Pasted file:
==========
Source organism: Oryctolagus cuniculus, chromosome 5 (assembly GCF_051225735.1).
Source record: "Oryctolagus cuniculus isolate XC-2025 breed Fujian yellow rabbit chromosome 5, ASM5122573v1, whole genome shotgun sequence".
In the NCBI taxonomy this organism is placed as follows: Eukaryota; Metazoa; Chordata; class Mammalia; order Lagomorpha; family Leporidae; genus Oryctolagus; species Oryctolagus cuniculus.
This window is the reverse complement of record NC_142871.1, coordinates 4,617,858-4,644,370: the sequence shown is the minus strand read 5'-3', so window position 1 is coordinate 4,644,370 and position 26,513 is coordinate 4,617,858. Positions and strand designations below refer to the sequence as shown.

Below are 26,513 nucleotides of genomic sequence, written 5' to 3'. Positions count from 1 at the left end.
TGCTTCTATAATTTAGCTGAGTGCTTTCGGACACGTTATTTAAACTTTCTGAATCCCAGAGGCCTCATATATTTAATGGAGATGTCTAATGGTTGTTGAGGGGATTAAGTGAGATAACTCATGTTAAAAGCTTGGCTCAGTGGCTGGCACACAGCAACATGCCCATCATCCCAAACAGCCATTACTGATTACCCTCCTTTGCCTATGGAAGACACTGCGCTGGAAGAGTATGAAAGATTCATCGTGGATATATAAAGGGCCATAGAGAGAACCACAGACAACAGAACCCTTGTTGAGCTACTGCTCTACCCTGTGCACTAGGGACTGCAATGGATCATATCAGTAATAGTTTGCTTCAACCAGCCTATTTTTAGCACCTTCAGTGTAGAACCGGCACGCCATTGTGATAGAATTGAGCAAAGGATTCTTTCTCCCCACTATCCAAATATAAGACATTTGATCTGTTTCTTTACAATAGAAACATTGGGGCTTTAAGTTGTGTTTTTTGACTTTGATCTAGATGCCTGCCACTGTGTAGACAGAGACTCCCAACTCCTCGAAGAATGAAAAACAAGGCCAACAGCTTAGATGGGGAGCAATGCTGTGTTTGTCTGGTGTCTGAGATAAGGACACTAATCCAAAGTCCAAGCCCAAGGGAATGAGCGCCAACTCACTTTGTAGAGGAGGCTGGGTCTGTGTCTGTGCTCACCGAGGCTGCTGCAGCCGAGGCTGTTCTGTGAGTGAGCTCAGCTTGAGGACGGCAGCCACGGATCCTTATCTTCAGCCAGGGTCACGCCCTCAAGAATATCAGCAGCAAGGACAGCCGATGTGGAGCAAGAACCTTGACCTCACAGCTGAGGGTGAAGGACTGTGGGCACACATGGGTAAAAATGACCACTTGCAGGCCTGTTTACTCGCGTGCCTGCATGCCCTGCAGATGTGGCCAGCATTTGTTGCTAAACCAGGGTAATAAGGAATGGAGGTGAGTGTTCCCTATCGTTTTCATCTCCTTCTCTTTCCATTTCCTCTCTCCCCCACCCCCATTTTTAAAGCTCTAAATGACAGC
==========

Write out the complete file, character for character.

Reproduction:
Source organism: Oryctolagus cuniculus, chromosome 5 (assembly GCF_051225735.1).
Source record: "Oryctolagus cuniculus isolate XC-2025 breed Fujian yellow rabbit chromosome 5, ASM5122573v1, whole genome shotgun sequence".
In the NCBI taxonomy this organism is placed as follows: Eukaryota; Metazoa; Chordata; class Mammalia; order Lagomorpha; family Leporidae; genus Oryctolagus; species Oryctolagus cuniculus.
This window is the reverse complement of record NC_142871.1, coordinates 4,617,858-4,644,370: the sequence shown is the minus strand read 5'-3', so window position 1 is coordinate 4,644,370 and position 26,513 is coordinate 4,617,858. Positions and strand designations below refer to the sequence as shown.

Below are 26,513 nucleotides of genomic sequence, written 5' to 3'. Positions count from 1 at the left end.
TGCTTCTATAATTTAGCTGAGTGCTTTCGGACACGTTATTTAAACTTTCTGAATCCCAGAGGCCTCATATATTTAATGGAGATGTCTAATGGTTGTTGAGGGGATTAAGTGAGATAACTCATGTTAAAAGCTTGGCTCAGTGGCTGGCACACAGCAACATGCCCATCATCCCAAACAGCCATTACTGATTACCCTCCTTTGCCTATGGAAGACACTGCGCTGGAAGAGTATGAAAGATTCATCGTGGATATATAAAGGGCCATAGAGAGAACCACAGACAACAGAACCCTTGTTGAGCTACTGCTCTACCCTGTGCACTAGGGACTGCAATGGATCATATCAGTAATAGTTTGCTTCAACCAGCCTATTTTTAGCACCTTCAGTGTAGAACCGGCACGCCATTGTGATAGAATTGAGCAAAGGATTCTTTCTCCCCACTATCCAAATATAAGACATTTGATCTGTTTCTTTACAATAGAAACATTGGGGCTTTAAGTTGTGTTTTTTGACTTTGATCTAGATGCCTGCCACTGTGTAGACAGAGACTCCCAACTCCTCGAAGAATGAAAAACAAGGCCAACAGCTTAGATGGGGAGCAATGCTGTGTTTGTCTGGTGTCTGAGATAAGGACACTAATCCAAAGTCCAAGCCCAAGGGAATGAGCGCCAACTCACTTTGTAGAGGAGGCTGGGTCTGTGTCTGTGCTCACCGAGGCTGCTGCAGCCGAGGCTGTTCTGTGAGTGAGCTCAGCTTGAGGACGGCAGCCACGGATCCTTATCTTCAGCCAGGGTCACGCCCTCAAGAATATCAGCAGCAAGGACAGCCGATGTGGAGCAAGAACCTTGACCTCACAGCTGAGGGTGAAGGACTGTGGGCACACATGGGTAAAAATGACCACTTGCAGGCCTGTTTACTCGCGTGCCTGCATGCCCTGCAGATGTGGCCAGCATTTGTTGCTAAACCAGGGTAATAAGGAATGGAGGTGAGTGTTCCCTATCGTTTTCATCTCCTTCTCTTTCCATTTCCTCTCTCCCCCACCCCCATTTTTAAAGCTCTAAATGACAGC